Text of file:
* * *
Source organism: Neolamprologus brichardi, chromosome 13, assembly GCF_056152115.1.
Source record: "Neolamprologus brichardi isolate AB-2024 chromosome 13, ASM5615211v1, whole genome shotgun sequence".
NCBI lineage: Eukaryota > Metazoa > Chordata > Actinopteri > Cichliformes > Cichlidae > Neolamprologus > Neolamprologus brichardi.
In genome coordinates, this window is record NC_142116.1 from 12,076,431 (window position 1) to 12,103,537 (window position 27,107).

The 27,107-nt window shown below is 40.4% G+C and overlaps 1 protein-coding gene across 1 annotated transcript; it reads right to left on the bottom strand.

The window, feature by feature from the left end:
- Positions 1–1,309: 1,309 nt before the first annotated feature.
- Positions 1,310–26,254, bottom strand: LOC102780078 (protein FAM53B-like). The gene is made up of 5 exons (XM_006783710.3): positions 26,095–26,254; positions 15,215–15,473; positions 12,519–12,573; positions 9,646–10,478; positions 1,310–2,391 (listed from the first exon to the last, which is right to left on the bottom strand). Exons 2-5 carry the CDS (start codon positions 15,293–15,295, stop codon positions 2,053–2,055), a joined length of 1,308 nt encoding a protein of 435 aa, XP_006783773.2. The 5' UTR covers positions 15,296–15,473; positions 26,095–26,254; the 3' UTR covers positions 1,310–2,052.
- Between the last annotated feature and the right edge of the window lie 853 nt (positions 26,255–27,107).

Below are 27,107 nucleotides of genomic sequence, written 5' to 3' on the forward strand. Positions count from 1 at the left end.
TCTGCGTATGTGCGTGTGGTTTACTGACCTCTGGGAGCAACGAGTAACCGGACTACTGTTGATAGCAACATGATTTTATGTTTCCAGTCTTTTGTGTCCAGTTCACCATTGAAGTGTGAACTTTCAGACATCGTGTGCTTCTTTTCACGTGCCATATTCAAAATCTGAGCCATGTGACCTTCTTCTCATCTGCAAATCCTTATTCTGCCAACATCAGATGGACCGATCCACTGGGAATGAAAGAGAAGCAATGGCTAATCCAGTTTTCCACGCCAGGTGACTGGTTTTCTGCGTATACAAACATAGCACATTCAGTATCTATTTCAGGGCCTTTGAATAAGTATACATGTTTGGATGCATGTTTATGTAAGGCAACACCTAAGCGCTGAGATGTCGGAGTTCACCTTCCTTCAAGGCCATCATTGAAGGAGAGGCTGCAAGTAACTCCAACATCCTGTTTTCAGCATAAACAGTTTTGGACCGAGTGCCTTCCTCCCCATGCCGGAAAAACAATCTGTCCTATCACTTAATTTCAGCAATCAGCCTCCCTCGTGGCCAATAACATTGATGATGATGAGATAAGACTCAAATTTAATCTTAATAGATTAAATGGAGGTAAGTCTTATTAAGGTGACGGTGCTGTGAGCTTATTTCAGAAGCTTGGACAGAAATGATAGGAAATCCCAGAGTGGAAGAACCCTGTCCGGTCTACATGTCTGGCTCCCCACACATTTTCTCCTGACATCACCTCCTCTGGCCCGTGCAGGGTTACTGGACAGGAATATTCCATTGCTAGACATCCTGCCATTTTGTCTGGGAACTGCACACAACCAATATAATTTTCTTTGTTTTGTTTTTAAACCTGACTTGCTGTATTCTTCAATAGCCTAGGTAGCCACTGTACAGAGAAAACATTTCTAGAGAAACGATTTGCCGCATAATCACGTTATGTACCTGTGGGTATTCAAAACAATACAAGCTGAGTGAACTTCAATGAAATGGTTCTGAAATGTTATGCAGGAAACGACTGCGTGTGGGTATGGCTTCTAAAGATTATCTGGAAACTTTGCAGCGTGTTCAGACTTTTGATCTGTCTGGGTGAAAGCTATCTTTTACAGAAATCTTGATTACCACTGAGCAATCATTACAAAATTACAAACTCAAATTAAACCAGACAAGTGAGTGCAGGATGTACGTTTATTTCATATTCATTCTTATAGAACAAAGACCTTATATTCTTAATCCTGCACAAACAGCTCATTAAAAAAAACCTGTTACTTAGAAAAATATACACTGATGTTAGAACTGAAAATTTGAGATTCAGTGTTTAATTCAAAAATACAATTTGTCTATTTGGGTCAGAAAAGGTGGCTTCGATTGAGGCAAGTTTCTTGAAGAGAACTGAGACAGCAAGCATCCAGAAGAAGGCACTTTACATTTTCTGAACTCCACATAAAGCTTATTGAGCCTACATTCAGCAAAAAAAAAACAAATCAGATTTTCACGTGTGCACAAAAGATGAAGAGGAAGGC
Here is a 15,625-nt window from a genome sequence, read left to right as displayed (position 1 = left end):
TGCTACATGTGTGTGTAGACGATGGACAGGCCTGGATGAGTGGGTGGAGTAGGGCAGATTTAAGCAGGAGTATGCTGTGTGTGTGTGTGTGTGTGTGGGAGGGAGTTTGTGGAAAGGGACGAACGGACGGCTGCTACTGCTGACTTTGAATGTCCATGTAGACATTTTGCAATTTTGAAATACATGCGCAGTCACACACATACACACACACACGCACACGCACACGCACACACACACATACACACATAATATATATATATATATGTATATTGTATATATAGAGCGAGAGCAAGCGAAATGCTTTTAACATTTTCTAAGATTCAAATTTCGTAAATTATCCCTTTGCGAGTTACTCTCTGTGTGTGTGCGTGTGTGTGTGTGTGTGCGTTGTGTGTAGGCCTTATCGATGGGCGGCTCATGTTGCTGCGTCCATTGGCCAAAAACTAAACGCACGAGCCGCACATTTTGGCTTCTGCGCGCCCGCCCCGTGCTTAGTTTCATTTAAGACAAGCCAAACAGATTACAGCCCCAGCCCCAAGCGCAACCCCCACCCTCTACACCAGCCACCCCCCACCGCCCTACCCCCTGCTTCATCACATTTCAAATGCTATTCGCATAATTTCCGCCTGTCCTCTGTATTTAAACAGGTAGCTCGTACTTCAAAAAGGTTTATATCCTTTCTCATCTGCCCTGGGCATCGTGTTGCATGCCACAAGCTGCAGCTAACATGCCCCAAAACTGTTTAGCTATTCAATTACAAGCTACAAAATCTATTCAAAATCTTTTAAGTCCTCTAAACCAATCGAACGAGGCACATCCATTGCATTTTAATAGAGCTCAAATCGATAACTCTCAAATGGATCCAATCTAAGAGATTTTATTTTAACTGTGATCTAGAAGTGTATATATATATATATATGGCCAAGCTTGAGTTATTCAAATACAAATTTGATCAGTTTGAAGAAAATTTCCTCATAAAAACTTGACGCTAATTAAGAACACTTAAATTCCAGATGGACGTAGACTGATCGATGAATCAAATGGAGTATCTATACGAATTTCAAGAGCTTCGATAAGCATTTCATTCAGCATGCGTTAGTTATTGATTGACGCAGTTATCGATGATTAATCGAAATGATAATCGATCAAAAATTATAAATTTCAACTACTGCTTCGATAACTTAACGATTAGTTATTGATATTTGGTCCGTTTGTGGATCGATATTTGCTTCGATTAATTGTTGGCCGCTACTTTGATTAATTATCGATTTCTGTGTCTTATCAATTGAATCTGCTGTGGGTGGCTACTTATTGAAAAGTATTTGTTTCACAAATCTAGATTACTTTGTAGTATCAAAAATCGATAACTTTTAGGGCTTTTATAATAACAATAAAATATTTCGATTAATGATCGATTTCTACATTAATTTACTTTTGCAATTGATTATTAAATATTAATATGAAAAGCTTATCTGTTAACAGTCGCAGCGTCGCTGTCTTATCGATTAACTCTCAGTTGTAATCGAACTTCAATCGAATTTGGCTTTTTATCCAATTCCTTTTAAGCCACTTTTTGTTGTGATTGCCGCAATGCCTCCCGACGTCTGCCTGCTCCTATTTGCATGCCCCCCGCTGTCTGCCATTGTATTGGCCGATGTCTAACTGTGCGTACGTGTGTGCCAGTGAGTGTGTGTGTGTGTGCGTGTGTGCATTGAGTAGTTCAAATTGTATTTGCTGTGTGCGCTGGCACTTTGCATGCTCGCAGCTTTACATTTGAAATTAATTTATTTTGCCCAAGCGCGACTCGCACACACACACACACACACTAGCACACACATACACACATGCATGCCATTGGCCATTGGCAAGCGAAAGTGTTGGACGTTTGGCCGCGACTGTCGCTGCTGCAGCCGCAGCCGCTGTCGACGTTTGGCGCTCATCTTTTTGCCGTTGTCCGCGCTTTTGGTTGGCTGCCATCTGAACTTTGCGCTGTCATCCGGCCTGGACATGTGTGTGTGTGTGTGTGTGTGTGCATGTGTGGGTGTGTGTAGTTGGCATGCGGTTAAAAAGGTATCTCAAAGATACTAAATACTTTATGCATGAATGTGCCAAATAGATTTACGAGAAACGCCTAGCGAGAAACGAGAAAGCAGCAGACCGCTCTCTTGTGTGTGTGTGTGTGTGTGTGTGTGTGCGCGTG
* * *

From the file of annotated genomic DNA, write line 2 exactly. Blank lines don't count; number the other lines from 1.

Source record: "Neolamprologus brichardi isolate AB-2024 chromosome 13, ASM5615211v1, whole genome shotgun sequence".